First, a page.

The vertebral column (backbone) in mammals is typically divided into five separate regions, based on common characteristics and the location in the body. From front to back these are the cervical vertebrae, which form the neck; thoracic vertebrae, which make up part of the back and have ribs attached; the lumbar vertebrae, which form the lower back; sacral vertebrae, which form part of the hip girdle; and caudal vertebrae, which make up the tail.
Nearly all mammals have vertebrae from each of these regions. The main exceptions are whales and sea cows, which have no sacral vertebrae. (In fact, they almost certainly do have sacrals, but they are modified to the point that they’re indistinguishable from lumbar vertebrae. Very primitive whales and sea cows still had identifiable sacrals.) Even tailless mammals such as humans still have caudal vertebrae; our tailbone, or coccyx, is formed by five fused caudal vertebrae.
Another peculiarity of mammals is that almost every living species has exactly 7 cervical vertebrae, whether the neck is short, long, rigid, or flexible. In many animals the cervical vertebrae are very intricate, with all kinds of slender projections and holes passing through them. This happens because a lot of things are happening in the neck. Besides the spinal cord passing through the vertebrae (as it does in all vertebrae) the carotid arteries and jugular veins run alongside the cervicals as they carry blood to and from the brain, both the esophagus and trachea pass directly under the cervicals, and there are numerous muscles and their associated nerves and tendons that control the complex movement of the head and neck. With so much going on, these vertebrae have to be complex to make room for everything while still providing attachment areas for all the neck muscles.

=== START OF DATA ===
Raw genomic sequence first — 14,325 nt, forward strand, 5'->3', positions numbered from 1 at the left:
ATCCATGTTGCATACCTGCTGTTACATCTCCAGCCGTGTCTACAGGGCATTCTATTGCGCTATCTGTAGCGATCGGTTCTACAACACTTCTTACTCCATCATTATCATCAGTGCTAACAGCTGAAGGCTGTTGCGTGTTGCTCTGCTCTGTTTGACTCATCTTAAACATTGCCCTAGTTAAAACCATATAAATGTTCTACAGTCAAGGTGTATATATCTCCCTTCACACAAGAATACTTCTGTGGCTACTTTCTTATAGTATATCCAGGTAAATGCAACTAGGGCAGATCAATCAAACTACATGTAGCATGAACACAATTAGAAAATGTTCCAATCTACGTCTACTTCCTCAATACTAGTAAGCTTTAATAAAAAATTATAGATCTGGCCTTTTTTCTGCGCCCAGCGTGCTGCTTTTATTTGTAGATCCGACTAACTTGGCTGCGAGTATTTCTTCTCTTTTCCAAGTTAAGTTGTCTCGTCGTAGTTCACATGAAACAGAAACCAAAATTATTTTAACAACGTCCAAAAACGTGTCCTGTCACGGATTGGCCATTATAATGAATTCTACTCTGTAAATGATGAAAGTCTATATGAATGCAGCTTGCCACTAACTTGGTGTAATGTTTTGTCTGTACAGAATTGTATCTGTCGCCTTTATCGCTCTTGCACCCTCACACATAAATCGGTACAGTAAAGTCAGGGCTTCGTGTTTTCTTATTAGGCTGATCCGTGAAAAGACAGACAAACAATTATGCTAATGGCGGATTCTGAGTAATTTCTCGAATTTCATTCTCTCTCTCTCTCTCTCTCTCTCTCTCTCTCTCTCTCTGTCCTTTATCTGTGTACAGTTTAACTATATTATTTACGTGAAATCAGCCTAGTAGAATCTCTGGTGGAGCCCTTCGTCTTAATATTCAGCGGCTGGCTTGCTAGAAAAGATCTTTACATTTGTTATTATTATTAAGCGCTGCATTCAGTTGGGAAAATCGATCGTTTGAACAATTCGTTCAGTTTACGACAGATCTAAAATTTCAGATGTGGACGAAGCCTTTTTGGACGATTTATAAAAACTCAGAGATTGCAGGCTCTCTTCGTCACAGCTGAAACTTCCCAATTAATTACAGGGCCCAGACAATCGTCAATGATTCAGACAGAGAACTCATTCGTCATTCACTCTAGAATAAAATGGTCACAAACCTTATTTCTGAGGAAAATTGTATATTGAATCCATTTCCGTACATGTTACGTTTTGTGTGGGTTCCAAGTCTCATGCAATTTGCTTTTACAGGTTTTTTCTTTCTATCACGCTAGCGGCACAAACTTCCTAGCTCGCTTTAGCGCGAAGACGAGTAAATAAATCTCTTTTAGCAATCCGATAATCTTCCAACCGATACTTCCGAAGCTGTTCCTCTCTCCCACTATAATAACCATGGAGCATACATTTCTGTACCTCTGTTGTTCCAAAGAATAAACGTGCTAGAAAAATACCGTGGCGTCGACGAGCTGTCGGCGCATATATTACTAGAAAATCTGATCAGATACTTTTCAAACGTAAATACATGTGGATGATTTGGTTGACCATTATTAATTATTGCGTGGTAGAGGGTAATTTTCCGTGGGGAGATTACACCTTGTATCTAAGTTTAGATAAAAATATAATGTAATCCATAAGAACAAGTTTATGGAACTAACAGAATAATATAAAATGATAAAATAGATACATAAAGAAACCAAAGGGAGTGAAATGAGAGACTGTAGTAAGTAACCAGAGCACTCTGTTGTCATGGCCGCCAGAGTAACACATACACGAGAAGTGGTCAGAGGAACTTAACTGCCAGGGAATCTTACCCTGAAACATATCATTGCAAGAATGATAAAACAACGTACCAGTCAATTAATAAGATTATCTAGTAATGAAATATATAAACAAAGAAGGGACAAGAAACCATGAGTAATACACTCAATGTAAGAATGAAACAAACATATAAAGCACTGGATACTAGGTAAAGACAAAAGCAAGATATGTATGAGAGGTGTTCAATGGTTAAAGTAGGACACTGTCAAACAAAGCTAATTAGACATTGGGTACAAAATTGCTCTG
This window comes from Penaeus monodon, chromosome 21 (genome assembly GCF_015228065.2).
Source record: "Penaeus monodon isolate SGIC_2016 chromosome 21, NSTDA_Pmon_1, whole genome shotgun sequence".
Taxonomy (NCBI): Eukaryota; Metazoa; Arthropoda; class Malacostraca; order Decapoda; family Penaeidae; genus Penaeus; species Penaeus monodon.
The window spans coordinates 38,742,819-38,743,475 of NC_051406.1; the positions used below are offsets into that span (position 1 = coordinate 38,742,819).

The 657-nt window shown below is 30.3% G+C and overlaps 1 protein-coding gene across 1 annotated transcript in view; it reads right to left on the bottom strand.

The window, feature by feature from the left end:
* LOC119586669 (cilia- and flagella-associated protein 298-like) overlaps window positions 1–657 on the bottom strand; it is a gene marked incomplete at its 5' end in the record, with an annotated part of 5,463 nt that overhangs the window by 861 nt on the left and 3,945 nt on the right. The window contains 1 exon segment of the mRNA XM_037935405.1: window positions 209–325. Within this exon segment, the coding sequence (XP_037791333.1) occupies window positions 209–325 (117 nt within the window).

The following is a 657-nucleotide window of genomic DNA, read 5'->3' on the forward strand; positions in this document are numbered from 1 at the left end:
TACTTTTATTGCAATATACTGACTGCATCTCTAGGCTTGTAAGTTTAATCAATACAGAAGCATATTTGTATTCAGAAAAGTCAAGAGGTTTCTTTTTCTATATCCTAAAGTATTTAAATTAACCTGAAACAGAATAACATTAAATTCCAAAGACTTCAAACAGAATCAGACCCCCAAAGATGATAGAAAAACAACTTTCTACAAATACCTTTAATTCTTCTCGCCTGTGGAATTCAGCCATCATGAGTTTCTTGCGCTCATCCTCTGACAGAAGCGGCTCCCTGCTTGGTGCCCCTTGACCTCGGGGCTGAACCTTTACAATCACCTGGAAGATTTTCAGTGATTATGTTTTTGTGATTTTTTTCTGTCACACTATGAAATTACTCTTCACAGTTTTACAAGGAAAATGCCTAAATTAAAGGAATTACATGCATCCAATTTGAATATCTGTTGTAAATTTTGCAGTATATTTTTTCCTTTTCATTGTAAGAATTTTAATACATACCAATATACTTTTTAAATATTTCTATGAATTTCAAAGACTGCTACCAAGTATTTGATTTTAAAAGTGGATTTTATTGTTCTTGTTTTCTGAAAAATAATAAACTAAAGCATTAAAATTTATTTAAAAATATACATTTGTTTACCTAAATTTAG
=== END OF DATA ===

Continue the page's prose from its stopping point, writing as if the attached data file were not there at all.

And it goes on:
The image at the top is an anterior (or cranial) view of a bison cervical vertebra. The bone should be close to symmetrical, but has been somewhat deformed, probably after burial. The prominent oval structure near the bottom is the anterior articulation, the ball part of a “ball-and-socket” joint with the next vertebra forward. Immediately above that is a dark circular area (dark because it’s still filled with sediment) called the neural canal, which is the passage for the spinal cord.
Here’s a posterior (caudal) view of the same vertebra:
The round area at the bottom is the posterior articulation, which is a concave socket that articulates with the ball from the next posterior vertebra. The sediment-filled neural canal is the bell-shaped structure immediately above the articulation.
This is the left lateral view, with anterior to the left:
The vertebra should actually be quite a bit taller, but most of the neural spine is missing. The neural spine is a prominent bony projection along the top of the vertebrae that serves as an attachment point for some of the muscles responsible for raising the head.
The label on this specimen identifies it as the fourth cervical vertebra, which looks like a pretty good match to me (compare with the modern bison vertebrae shown here). There are two different species of bison known from Southern California, the long-horned Bison latifrons and the (relatively) short-horned Bison antiquus. Based on its size this vertebra probably came from the smaller B. antiquus.
This vertebra was collected close to the same locality as the mastodon tooth from last week’s Fossil Friday, about 15 miles southwest of the museum.